Since the introduction of the tax would require amendment to the Constitution, the government has sought the Supreme Court’s opinion on the amendments proposed. This will ensure these amendments are not challenged in the court later.
This has been done through a presidential reference to the Supreme Court. Since the process may take a few months, the government is running the risk of missing the GST rollout deadline for the second time.
“We have prepared the questions and sent the draft for Constitutional amendment to the law ministry. It suggested seeking the Supreme Court’s advice through a presidential reference, so that all possibilities of litigation are eliminated after the Bill is enacted,” said a senior finance ministry official.
In the Presidential reference made to Justice S H Kapadia of the apex court, the law ministry identified four key options before the government. Two of these are known to involve amending the Constitution: one would put GST on the Concurrent List and the other would enact a new provision for states to enter into an agreement with the Union government with regard to levy and collection of a Central tax within the state.
“There is no harm in taking the Supreme Court’s advice, but the Centre should have done more research internally. The process may take six months to one year,” said Satya Poddar, partner, Ernst & Young.
The key question is whether the amendments will alter the basic structure of the constitution.
“The Union government is deliberating whether the changes will tinker with the fundamental structure of the Constitution, which could be questioned in the court,” said another finance ministry official.
If the government decides to put GST in the Concurrent List, where the power vests with the states as well as the Union, views of Parliament will prevail over the states in case of a dispute as per the structure of the Constitution. This has got the states worried, as they fear losing power to the Centre.
Another option is the 13th Finance Commission’s recommendation of a Constitutional provision to facilitate a tax agreement between the Centre and the states on the lines of the erstwhile Article 278. The Centre may have problems in re-enacting Article 278 because dealing with princely states was temporary, but GST would be a permanent tax.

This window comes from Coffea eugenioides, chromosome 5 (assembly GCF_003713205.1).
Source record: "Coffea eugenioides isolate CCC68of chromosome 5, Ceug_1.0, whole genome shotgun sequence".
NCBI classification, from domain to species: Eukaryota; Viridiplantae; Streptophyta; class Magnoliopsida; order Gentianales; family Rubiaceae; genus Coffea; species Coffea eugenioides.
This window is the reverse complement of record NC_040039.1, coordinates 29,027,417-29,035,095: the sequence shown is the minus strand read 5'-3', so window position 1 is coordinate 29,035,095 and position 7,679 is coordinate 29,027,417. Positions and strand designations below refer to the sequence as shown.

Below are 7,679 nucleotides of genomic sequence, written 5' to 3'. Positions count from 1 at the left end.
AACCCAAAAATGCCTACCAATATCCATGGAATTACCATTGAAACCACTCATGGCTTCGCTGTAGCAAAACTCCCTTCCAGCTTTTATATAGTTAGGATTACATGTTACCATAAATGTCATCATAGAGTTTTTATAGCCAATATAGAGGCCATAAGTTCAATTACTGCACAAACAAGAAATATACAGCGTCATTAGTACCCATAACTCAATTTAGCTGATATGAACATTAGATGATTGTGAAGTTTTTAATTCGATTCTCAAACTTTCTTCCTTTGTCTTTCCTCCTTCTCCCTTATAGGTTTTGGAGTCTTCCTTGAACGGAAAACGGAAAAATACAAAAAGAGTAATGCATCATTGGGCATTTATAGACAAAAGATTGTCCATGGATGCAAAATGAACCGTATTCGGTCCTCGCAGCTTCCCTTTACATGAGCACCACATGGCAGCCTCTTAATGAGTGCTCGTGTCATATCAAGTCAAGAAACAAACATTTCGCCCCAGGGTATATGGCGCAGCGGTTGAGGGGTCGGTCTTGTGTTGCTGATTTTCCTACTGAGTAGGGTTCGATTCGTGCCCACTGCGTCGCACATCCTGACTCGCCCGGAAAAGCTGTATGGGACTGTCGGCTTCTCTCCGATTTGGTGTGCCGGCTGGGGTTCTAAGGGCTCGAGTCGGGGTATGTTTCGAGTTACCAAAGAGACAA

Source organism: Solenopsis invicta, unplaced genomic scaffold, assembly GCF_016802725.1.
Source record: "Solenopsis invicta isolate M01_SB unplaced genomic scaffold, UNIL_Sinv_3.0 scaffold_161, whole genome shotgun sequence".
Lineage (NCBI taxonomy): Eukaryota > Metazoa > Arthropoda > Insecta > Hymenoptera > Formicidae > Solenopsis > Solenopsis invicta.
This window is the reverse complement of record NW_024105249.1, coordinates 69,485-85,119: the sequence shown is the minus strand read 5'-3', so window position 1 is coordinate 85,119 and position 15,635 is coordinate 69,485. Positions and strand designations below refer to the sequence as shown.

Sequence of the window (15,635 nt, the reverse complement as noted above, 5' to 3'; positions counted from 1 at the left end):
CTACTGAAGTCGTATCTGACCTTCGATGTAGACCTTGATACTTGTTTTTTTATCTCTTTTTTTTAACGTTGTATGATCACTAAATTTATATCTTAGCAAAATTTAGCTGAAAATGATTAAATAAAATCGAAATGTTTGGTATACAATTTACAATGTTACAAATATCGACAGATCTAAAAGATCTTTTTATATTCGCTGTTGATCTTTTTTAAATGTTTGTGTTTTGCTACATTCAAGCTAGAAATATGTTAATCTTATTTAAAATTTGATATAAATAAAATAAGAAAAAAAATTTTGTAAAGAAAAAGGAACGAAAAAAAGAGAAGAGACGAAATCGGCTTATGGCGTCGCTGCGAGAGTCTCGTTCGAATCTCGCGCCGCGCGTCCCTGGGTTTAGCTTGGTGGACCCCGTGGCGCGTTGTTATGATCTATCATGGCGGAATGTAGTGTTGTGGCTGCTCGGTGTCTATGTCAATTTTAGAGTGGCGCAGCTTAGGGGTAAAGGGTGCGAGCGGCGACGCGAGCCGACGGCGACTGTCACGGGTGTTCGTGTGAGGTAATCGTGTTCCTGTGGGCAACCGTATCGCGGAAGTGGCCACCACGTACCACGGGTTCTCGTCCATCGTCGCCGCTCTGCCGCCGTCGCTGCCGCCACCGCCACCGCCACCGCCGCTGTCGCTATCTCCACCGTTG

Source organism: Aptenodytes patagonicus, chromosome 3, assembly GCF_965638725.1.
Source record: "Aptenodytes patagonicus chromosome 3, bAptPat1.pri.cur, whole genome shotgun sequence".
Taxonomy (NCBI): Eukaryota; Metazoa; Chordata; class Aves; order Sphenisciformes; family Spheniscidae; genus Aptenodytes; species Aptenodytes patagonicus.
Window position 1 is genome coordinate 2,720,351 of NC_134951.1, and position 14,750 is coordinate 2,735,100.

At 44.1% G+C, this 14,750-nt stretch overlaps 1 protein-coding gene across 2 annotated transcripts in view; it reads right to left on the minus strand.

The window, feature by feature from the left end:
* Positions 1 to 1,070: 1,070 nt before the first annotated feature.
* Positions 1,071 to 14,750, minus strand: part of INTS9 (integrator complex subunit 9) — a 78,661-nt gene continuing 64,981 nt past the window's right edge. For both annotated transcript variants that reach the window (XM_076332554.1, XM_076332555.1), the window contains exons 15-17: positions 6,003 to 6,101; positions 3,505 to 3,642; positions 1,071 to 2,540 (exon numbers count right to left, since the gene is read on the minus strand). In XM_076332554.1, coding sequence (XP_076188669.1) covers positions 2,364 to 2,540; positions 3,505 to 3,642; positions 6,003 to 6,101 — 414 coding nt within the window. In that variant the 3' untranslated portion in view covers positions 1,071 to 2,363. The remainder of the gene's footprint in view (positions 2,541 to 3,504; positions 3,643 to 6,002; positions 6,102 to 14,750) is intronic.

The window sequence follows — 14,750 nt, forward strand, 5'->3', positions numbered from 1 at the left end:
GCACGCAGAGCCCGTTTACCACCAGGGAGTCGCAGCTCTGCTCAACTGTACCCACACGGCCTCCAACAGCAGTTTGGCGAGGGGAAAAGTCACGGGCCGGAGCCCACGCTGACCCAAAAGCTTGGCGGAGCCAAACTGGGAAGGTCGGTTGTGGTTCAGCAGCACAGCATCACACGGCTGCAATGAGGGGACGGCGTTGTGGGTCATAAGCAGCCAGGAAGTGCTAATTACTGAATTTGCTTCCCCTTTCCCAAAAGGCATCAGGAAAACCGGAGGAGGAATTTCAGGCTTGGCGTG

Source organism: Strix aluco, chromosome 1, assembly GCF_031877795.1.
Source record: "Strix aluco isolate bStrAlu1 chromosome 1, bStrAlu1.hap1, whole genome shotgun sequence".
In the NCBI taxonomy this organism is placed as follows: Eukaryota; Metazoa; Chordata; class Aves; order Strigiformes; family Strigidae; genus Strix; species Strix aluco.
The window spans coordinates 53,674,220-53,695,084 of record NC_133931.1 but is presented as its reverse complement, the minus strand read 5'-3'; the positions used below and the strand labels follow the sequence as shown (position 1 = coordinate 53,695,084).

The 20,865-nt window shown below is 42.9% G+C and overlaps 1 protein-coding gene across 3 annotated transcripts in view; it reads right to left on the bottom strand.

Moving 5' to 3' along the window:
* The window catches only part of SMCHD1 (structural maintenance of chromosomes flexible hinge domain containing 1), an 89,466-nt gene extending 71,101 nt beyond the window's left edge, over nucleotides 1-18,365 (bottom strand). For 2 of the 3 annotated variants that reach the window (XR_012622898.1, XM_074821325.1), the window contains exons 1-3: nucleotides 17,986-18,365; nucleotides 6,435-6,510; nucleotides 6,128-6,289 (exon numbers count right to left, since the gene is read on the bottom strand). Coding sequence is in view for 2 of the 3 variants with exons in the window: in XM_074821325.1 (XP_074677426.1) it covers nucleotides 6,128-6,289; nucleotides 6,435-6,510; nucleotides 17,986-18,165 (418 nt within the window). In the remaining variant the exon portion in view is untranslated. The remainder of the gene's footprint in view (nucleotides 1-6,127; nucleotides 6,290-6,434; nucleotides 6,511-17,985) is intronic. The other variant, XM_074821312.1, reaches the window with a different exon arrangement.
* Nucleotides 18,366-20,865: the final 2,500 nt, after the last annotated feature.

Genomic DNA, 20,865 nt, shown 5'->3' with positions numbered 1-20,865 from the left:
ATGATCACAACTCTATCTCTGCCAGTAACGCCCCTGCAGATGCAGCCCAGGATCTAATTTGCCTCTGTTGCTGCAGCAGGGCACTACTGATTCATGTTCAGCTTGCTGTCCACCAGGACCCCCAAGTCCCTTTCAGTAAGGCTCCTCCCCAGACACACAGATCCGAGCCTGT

“Presidential reference is required because it is Constitutional amendment and even Parliament is not allowed to disrupt the basic structure. The court will decide whether it is breach of fundamental right when a right is shifted from the states to the Centre,” said Madhya Pradesh finance minister Raghavji.
The minister said more than 50 per cent states would have to agree for a proposal to be part of the GST, but leaving even a single state unsatisfied on a particular point could result in the exercise being challenged in the court.
States’ consent would not be there unless all matters were resolved, he said, and agreed the process of taking presidential reference might take a few months.
Under Article 143 of the Constitution, if it appears to the president that a question of law or fact has arisen, or is likely to arise, which is of such a nature and public importance that it is expedient to obtain the opinion of the Supreme Court upon it, he/she may refer the question to the court for its consideration. The court, after such hearing as it thinks fit, will give its opinion to the president.
A presidential reference to the Supreme Court on centre-state law making power was also made in the case of Gujarat Gas (Regulation of Transmission, Supply and Distribution) Act in 2001 after which the Centre’s right to legislate on natural gas was upheld while the court struck down the validity of the Gujarat government’s bid to legislate on the matter.
Source: business Standard